Piracy

The Intellectual Property Wars from Gutenberg to Gates

W. W. Norton & Company

“It’s easy to assume, amid all the brouhaha about intellectual property, illegal downloading, and the internet in general, that the question of piracy was born with the web browser. But as long as there have been ideas, people have been accused of stealing them. In this detail-packed biography of fakery, science historian Adrian Johns describes one of the earliest attempts to protect authors’ rights-a vellum-bound book registry in the Stationer’s Hall in 17th century London-and examines everything from the Victorian crusade against the patent, to the radio pirates of the 1920s, to the telephone phreakers of the 1970s and the computer hackers of today. Piracy is not new, he concludes, but we are due for a revolution in intellectual property, and science may be its ideal breeding ground.”
—Seed

“The recording industry’s panic over illegal downloads is nothing new; a century ago, London publishers faced a similar crisis when pirate editions of sheet music were widely available at significantly less cost. Similarly, the debate over pharmaceutical patents echoes an 18th-century dispute over the origins of Epsom salt. These are just two of the historical examples that Johns (The Nature of the Book) draws upon as he traces the tensions between authorized and unauthorized producers and distributors of books, music, and other intellectual property in British and American culture from the 17th century to the present. Johns’s history is liveliest when it is rooted in the personal-the 19th-century renegade bibliographer Samuel Egerton Brydges, for example, or the jazz and opera lovers who created a thriving network of bootleg recordings in the 1950s-but the shifting theoretical arguments about copyright and authorial property are presented in a cogent and accessible manner. Johns’s research stands as an important reminder that today’s intellectual property crises are not unprecedented, and offers a survey of potential approaches to a solution.”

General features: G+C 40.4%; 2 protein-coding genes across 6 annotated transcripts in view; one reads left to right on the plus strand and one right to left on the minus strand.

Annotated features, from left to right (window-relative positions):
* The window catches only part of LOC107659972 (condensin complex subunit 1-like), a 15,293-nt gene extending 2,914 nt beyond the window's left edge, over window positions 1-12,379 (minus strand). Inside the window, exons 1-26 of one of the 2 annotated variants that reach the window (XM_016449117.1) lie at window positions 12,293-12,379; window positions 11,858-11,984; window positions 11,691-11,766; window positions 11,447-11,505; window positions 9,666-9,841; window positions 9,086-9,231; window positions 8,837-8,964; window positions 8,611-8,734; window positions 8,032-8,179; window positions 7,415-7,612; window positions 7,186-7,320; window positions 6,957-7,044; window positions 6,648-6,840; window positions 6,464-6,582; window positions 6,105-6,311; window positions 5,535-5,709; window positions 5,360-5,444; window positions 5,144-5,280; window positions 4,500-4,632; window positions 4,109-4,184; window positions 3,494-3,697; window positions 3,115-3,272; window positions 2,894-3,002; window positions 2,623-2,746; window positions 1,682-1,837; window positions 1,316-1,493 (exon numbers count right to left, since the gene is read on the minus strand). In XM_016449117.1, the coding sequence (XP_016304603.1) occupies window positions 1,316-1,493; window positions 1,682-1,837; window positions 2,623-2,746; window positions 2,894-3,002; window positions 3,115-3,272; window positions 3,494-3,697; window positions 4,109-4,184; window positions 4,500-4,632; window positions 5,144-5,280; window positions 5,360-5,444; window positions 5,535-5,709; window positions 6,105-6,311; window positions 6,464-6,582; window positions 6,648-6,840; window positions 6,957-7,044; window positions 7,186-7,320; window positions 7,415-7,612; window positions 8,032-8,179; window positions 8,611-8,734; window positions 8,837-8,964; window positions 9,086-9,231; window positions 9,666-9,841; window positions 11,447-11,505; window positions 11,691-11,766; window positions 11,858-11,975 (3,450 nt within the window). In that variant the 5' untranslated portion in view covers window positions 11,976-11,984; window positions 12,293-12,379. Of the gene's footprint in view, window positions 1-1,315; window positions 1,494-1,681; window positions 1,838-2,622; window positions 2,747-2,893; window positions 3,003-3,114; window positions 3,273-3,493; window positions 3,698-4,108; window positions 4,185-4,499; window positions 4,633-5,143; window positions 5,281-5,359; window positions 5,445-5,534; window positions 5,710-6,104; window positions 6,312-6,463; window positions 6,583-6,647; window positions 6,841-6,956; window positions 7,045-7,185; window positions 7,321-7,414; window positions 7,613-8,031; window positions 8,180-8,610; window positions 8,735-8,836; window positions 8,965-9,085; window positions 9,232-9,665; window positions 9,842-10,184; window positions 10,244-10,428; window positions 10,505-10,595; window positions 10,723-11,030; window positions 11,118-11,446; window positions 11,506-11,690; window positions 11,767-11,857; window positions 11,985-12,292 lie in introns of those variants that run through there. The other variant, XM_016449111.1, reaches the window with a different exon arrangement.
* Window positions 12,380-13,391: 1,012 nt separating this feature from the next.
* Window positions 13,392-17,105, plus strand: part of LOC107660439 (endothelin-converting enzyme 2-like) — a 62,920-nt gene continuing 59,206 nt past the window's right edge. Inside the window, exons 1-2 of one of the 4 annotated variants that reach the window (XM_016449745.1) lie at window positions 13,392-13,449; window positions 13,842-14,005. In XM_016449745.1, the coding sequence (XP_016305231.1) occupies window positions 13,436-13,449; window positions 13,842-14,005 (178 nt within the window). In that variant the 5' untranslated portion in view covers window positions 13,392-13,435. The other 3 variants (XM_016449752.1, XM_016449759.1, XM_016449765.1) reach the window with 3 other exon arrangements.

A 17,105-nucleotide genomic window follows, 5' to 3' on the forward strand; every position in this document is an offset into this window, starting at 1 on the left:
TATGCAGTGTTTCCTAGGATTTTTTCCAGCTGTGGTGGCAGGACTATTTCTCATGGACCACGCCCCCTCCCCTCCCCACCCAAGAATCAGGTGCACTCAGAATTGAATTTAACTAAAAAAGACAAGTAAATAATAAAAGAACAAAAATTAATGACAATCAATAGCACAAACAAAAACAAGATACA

—Publishers Weekly

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